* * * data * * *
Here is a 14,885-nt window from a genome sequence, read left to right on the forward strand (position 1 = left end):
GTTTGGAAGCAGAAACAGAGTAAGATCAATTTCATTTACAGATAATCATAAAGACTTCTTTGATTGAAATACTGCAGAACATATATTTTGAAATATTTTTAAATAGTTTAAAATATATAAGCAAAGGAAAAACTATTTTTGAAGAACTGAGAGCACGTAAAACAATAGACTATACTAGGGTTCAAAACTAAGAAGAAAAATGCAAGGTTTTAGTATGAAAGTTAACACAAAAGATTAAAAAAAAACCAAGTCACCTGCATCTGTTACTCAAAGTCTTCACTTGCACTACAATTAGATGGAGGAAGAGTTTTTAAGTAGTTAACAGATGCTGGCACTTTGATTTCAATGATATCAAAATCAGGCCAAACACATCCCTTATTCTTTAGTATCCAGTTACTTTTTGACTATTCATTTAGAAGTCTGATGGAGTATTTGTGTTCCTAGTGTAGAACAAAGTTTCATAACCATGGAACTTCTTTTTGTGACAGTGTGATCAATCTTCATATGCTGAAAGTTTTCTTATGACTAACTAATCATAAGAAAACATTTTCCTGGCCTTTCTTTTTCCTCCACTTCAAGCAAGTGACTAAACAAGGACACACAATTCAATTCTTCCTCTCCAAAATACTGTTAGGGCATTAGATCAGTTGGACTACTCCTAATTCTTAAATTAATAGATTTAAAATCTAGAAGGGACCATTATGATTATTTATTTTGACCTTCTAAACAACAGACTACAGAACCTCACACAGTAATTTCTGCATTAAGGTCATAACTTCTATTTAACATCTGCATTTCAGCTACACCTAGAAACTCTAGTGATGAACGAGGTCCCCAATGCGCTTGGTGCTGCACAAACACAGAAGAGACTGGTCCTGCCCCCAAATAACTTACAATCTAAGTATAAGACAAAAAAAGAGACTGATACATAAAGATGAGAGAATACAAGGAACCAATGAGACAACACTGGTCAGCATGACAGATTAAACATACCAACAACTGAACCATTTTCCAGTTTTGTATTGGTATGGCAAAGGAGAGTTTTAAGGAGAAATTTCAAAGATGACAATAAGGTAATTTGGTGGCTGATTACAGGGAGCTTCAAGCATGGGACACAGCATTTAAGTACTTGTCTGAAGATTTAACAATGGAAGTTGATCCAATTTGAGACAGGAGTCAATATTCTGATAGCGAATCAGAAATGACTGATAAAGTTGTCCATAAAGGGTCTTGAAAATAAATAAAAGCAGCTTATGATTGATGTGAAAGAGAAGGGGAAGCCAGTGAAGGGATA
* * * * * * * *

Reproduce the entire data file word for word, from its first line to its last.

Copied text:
Here is a 14,885-nt window from a genome sequence, read left to right on the forward strand (position 1 = left end):
GTTTGGAAGCAGAAACAGAGTAAGATCAATTTCATTTACAGATAATCATAAAGACTTCTTTGATTGAAATACTGCAGAACATATATTTTGAAATATTTTTAAATAGTTTAAAATATATAAGCAAAGGAAAAACTATTTTTGAAGAACTGAGAGCACGTAAAACAATAGACTATACTAGGGTTCAAAACTAAGAAGAAAAATGCAAGGTTTTAGTATGAAAGTTAACACAAAAGATTAAAAAAAAACCAAGTCACCTGCATCTGTTACTCAAAGTCTTCACTTGCACTACAATTAGATGGAGGAAGAGTTTTTAAGTAGTTAACAGATGCTGGCACTTTGATTTCAATGATATCAAAATCAGGCCAAACACATCCCTTATTCTTTAGTATCCAGTTACTTTTTGACTATTCATTTAGAAGTCTGATGGAGTATTTGTGTTCCTAGTGTAGAACAAAGTTTCATAACCATGGAACTTCTTTTTGTGACAGTGTGATCAATCTTCATATGCTGAAAGTTTTCTTATGACTAACTAATCATAAGAAAACATTTTCCTGGCCTTTCTTTTTCCTCCACTTCAAGCAAGTGACTAAACAAGGACACACAATTCAATTCTTCCTCTCCAAAATACTGTTAGGGCATTAGATCAGTTGGACTACTCCTAATTCTTAAATTAATAGATTTAAAATCTAGAAGGGACCATTATGATTATTTATTTTGACCTTCTAAACAACAGACTACAGAACCTCACACAGTAATTTCTGCATTAAGGTCATAACTTCTATTTAACATCTGCATTTCAGCTACACCTAGAAACTCTAGTGATGAACGAGGTCCCCAATGCGCTTGGTGCTGCACAAACACAGAAGAGACTGGTCCTGCCCCCAAATAACTTACAATCTAAGTATAAGACAAAAAAAGAGACTGATACATAAAGATGAGAGAATACAAGGAACCAATGAGACAACACTGGTCAGCATGACAGATTAAACATACCAACAACTGAACCATTTTCCAGTTTTGTATTGGTATGGCAAAGGAGAGTTTTAAGGAGAAATTTCAAAGATGACAATAAGGTAATTTGGTGGCTGATTACAGGGAGCTTCAAGCATGGGACACAGCATTTAAGTACTTGTCTGAAGATTTAACAATGGAAGTTGATCCAATTTGAGACAGGAGTCAATATTCTGATAGCGAATCAGAAATGACTGATAAAGTTGTCCATAAAGGGTCTTGAAAATAAATAAAAGCAGCTTATGATTGATGTGAAAGAGAAGGGGAAGCCAGTGAAGGGATA